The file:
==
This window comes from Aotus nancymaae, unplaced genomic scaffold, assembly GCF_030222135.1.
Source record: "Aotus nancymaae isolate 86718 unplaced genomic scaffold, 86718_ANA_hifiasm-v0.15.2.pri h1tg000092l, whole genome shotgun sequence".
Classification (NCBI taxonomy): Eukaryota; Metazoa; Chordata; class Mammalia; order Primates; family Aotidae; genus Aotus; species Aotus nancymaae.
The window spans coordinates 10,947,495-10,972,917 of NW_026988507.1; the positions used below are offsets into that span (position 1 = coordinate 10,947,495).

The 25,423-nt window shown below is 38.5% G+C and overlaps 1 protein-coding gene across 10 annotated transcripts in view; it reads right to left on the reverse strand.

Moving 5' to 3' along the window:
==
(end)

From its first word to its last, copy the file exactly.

This window comes from Aotus nancymaae, unplaced genomic scaffold, assembly GCF_030222135.1.
Source record: "Aotus nancymaae isolate 86718 unplaced genomic scaffold, 86718_ANA_hifiasm-v0.15.2.pri h1tg000092l, whole genome shotgun sequence".
Classification (NCBI taxonomy): Eukaryota; Metazoa; Chordata; class Mammalia; order Primates; family Aotidae; genus Aotus; species Aotus nancymaae.
The window spans coordinates 10,947,495-10,972,917 of NW_026988507.1; the positions used below are offsets into that span (position 1 = coordinate 10,947,495).

The 25,423-nt window shown below is 38.5% G+C and overlaps 1 protein-coding gene across 10 annotated transcripts in view; it reads right to left on the reverse strand.

Moving 5' to 3' along the window: